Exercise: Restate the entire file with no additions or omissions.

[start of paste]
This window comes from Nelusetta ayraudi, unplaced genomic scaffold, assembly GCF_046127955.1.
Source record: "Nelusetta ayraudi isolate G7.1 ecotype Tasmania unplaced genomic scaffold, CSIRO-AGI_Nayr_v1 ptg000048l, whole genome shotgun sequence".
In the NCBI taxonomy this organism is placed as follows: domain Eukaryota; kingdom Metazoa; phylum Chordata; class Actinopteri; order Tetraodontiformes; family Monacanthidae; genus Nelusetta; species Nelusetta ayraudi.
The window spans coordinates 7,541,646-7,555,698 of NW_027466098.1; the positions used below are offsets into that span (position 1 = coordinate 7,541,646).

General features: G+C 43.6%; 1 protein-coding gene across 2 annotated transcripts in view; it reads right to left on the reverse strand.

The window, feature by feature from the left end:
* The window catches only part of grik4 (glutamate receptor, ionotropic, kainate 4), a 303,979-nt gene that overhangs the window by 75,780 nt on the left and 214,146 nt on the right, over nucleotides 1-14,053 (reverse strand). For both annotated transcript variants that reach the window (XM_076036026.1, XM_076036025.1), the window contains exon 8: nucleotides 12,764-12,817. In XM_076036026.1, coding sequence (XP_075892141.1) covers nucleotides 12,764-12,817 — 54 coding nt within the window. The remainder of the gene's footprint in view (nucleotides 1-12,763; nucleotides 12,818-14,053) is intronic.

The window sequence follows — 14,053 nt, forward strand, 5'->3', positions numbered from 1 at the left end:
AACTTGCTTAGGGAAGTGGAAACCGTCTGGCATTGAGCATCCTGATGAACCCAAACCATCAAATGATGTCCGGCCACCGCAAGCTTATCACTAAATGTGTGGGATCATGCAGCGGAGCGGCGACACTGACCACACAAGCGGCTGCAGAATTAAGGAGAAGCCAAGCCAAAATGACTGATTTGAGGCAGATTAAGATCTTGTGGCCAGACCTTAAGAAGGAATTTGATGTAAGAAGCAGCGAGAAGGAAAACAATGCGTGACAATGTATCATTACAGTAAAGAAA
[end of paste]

This window comes from Nelusetta ayraudi, unplaced genomic scaffold, assembly GCF_046127955.1.
Source record: "Nelusetta ayraudi isolate G7.1 ecotype Tasmania unplaced genomic scaffold, CSIRO-AGI_Nayr_v1 ptg000048l, whole genome shotgun sequence".
In the NCBI taxonomy this organism is placed as follows: domain Eukaryota; kingdom Metazoa; phylum Chordata; class Actinopteri; order Tetraodontiformes; family Monacanthidae; genus Nelusetta; species Nelusetta ayraudi.
The window spans coordinates 7,541,646-7,555,698 of NW_027466098.1; the positions used below are offsets into that span (position 1 = coordinate 7,541,646).

General features: G+C 43.6%; 1 protein-coding gene across 2 annotated transcripts in view; it reads right to left on the reverse strand.

The window, feature by feature from the left end:
* The window catches only part of grik4 (glutamate receptor, ionotropic, kainate 4), a 303,979-nt gene that overhangs the window by 75,780 nt on the left and 214,146 nt on the right, over nucleotides 1-14,053 (reverse strand). For both annotated transcript variants that reach the window (XM_076036026.1, XM_076036025.1), the window contains exon 8: nucleotides 12,764-12,817. In XM_076036026.1, coding sequence (XP_075892141.1) covers nucleotides 12,764-12,817 — 54 coding nt within the window. The remainder of the gene's footprint in view (nucleotides 1-12,763; nucleotides 12,818-14,053) is intronic.

The window sequence follows — 14,053 nt, forward strand, 5'->3', positions numbered from 1 at the left end:
AACTTGCTTAGGGAAGTGGAAACCGTCTGGCATTGAGCATCCTGATGAACCCAAACCATCAAATGATGTCCGGCCACCGCAAGCTTATCACTAAATGTGTGGGATCATGCAGCGGAGCGGCGACACTGACCACACAAGCGGCTGCAGAATTAAGGAGAAGCCAAGCCAAAATGACTGATTTGAGGCAGATTAAGATCTTGTGGCCAGACCTTAAGAAGGAATTTGATGTAAGAAGCAGCGAGAAGGAAAACAATGCGTGACAATGTATCATTACAGTAAAGAAA